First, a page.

Desert View Restroom Renovation and East Rim Drive Toilets Project to Begin at Grand Canyon National Park
Contact: Maureen Oltrogge, 928-638-7779
Contact: Michael Leary, 928-226-0160
Grand Canyon, Ariz. - The National Park Service (NPS) recently awarded a construction contract to SKY Engineering and Construction, Inc. of Phoenix, Ariz., for the renovation of the Desert View restroom and the replacement of existing chemical toilets with new concrete vault toilet buildings at four locations along Grand Canyon National Park’s Desert View Drive. Locations include: South Kaibab Trailhead, Grandview Overlook and Trailhead, Buggeln Hill Picnic Area, and Tusayan Museum. The renovation of the Desert View restroom will provide new interior fixtures and finishes, and the building’s exterior cinderblock walls will receive native stone and stucco treatments which will be compatible with the park’s vernacular architecture.
Construction at Desert View began earlier this week, and will last approximately 45 days. Construction activities are scheduled to take place on weekdays and Saturdays during daylight hours. New portable toilets will be provided for visitor use during construction.
Excavation for the vault toilets along Desert View Drive will begin late September 2009, with staggered delivery and installation of the prefabricated concrete buildings scheduled for early to mid November. It is anticipated that vehicular traffic will be halted at each site while the prefab buildings are delivered and set into place. As part of this project, new concrete and asphalt walks will be constructed for better accessibility by the public.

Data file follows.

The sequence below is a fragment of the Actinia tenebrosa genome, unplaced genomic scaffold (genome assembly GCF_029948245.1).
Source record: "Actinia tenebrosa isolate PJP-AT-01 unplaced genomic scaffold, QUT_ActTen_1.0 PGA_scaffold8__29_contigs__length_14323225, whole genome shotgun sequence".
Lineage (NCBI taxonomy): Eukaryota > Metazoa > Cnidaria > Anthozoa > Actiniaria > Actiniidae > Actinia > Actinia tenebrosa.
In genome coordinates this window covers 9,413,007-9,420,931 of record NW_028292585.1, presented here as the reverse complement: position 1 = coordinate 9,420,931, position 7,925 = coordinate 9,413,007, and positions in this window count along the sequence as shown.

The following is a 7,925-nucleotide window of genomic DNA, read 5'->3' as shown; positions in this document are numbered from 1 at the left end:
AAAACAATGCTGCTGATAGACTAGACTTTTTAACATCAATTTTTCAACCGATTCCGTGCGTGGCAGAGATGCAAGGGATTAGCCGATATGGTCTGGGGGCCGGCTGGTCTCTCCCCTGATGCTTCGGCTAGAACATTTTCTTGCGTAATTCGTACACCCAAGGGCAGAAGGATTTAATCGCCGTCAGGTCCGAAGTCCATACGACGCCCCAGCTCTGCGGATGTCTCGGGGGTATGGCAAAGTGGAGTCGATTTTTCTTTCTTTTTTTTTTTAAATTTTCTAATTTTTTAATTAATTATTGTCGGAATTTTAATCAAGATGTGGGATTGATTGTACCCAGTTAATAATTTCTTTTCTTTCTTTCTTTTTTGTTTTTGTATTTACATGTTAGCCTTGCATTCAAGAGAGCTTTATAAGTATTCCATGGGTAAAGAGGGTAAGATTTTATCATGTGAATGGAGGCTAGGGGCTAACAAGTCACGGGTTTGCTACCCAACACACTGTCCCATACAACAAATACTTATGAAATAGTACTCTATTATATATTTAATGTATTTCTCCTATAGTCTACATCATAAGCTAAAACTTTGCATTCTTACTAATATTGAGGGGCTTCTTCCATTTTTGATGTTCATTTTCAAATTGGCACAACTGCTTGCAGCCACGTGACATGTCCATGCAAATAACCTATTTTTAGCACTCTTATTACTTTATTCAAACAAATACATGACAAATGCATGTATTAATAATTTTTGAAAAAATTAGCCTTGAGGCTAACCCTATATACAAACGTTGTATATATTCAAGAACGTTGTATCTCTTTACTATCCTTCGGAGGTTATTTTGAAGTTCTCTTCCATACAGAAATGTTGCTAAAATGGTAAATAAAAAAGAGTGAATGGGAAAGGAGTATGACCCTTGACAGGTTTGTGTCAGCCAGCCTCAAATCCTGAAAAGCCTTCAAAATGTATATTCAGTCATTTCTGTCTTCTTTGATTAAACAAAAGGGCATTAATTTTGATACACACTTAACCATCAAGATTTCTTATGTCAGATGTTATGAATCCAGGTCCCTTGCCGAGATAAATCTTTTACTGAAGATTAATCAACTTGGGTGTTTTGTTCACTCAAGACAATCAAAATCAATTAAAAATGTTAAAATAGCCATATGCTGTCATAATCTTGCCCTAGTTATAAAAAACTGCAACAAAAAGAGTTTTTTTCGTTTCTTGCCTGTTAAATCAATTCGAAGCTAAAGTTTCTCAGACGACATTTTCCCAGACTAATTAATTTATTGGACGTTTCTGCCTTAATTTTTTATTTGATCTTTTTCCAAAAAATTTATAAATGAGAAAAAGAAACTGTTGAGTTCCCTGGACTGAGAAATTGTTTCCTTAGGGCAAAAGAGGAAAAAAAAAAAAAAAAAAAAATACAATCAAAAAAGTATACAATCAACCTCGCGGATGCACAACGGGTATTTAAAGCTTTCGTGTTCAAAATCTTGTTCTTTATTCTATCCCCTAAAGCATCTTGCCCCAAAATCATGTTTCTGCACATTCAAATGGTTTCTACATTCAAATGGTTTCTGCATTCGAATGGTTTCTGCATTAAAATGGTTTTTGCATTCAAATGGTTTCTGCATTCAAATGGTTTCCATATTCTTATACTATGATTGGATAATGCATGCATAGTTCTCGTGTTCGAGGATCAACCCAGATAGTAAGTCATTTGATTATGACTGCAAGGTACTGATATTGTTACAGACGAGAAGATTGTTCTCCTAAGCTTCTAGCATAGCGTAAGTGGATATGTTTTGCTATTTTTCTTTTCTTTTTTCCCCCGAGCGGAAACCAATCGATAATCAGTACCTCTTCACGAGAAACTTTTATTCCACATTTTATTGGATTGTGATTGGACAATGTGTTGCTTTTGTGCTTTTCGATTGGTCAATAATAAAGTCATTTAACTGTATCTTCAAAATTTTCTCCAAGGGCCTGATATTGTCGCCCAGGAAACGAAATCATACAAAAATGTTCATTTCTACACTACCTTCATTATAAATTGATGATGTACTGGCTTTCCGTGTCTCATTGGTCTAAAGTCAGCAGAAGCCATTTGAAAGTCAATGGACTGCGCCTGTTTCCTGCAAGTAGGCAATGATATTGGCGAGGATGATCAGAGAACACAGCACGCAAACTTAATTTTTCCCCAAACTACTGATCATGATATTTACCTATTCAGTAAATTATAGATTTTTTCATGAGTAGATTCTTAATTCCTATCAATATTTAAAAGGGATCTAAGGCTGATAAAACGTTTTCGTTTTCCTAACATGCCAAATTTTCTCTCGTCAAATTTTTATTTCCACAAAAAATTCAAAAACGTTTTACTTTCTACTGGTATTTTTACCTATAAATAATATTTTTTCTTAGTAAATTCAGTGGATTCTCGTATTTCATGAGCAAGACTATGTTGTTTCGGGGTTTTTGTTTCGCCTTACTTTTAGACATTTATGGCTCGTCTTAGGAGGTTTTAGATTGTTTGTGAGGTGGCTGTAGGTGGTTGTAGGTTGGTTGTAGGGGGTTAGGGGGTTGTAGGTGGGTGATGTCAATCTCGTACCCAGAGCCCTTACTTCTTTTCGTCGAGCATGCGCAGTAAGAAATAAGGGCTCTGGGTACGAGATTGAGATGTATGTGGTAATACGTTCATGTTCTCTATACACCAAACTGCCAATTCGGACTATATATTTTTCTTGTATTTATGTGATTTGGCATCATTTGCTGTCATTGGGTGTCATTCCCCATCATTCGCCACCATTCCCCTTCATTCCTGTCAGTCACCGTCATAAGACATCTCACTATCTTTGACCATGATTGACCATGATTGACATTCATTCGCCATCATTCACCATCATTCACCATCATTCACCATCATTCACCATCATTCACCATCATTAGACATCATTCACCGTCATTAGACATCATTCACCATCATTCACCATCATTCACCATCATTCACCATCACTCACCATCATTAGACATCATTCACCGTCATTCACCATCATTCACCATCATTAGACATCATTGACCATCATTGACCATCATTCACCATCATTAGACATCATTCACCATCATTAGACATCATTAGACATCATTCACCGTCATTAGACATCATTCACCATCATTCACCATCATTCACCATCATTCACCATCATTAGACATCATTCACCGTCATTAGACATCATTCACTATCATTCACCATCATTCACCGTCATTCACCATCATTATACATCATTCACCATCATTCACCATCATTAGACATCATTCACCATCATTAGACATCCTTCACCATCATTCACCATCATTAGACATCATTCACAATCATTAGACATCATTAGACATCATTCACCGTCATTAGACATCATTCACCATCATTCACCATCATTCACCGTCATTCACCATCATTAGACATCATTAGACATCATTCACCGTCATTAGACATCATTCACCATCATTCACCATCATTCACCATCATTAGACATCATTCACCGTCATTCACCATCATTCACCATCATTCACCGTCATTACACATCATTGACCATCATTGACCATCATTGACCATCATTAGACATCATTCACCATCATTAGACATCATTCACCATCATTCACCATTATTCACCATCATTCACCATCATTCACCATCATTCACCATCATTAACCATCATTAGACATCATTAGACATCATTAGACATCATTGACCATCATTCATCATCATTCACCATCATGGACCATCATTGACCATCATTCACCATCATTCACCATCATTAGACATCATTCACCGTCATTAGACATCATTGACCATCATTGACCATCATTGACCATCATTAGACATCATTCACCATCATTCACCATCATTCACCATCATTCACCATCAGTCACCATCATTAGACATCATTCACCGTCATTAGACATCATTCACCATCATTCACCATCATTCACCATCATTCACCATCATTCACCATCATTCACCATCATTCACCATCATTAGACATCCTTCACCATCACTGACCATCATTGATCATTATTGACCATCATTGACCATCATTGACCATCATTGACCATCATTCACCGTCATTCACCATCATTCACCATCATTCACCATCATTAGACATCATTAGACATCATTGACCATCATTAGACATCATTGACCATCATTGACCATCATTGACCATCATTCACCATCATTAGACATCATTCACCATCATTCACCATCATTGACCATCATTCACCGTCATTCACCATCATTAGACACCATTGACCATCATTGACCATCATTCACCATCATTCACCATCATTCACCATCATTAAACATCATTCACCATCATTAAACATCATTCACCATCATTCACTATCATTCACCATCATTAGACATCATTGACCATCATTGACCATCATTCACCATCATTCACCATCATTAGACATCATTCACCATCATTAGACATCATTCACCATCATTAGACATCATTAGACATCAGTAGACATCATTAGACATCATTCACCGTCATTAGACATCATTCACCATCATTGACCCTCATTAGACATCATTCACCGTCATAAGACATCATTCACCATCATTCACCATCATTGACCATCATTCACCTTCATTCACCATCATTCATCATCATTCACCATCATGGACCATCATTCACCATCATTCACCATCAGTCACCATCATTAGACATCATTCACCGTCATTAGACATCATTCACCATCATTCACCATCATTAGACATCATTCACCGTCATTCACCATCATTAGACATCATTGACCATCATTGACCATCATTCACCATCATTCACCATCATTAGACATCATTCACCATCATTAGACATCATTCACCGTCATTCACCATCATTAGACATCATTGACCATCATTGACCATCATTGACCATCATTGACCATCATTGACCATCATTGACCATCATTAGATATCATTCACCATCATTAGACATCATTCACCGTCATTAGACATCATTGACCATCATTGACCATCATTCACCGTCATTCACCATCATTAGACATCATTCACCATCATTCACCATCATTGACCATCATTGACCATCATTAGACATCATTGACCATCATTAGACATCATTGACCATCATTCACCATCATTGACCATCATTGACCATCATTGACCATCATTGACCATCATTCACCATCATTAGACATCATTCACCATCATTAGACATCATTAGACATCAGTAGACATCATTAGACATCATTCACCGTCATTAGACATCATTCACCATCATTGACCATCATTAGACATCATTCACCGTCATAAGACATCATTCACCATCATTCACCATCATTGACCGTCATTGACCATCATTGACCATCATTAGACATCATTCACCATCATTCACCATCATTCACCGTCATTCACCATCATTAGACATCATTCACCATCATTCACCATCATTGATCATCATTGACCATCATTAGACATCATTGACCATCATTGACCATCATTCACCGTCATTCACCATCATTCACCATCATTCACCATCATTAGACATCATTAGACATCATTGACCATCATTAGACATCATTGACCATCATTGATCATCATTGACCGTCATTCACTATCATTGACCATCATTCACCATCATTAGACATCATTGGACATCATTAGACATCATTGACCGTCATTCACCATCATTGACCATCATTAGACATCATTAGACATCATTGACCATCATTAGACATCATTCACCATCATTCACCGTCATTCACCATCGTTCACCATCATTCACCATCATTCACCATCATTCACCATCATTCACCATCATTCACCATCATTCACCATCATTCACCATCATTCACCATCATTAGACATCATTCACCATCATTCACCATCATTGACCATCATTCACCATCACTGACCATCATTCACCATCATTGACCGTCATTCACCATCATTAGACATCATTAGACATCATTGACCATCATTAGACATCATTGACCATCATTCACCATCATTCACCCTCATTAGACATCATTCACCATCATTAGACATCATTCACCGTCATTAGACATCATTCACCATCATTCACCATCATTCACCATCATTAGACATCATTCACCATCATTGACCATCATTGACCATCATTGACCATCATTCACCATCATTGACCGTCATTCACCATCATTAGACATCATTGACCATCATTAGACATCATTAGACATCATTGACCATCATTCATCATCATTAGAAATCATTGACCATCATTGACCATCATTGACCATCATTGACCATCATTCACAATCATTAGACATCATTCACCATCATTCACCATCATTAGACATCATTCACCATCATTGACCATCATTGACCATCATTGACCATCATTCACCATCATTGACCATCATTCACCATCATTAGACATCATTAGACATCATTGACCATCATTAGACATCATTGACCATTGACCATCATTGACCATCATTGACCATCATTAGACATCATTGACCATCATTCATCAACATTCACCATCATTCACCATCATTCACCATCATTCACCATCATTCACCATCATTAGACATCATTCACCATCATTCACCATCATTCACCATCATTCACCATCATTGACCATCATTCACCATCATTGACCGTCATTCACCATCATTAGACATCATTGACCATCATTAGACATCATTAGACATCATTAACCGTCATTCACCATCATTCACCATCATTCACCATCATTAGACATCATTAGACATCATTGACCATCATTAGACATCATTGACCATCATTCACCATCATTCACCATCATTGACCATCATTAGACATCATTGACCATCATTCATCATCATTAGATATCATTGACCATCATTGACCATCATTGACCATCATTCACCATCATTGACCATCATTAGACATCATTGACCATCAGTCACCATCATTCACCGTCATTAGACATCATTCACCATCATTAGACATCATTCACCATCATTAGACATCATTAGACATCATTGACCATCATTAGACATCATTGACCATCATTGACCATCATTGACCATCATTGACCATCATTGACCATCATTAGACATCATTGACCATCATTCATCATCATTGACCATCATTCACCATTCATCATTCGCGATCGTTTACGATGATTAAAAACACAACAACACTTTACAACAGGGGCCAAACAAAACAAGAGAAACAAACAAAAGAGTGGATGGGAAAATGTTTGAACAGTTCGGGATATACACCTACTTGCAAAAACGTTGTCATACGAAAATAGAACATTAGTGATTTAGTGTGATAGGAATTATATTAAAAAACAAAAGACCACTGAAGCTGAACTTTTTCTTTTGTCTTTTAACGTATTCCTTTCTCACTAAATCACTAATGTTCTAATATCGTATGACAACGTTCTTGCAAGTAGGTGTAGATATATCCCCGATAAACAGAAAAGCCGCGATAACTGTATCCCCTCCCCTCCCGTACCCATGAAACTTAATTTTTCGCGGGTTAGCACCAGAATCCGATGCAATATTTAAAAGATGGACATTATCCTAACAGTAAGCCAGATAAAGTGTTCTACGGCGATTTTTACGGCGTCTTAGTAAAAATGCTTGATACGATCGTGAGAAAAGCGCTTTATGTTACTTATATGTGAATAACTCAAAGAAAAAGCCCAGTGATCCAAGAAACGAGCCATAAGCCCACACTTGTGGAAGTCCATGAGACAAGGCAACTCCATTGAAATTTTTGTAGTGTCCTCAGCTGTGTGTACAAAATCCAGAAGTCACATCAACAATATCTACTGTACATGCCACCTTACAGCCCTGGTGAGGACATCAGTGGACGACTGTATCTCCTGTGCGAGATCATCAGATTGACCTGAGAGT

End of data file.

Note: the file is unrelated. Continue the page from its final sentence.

Funding for this $597,000 project comes from park entrance fees through the Federal Lands Recreation Enhancement Act (FLREA).
For additional information on this project, please contact Michael Leary, Project Manager at 928-226-0160 or by email at e-mail us.
Did You Know?
Each year, thousands of hikers enter the Grand Canyon on the Bright Angel Trail. They follow a route established by prehistoric people for two key reasons: water and access. Water emerges from springs at Indian Garden, and a fault creates a break in the cliffs, providing access to the springs.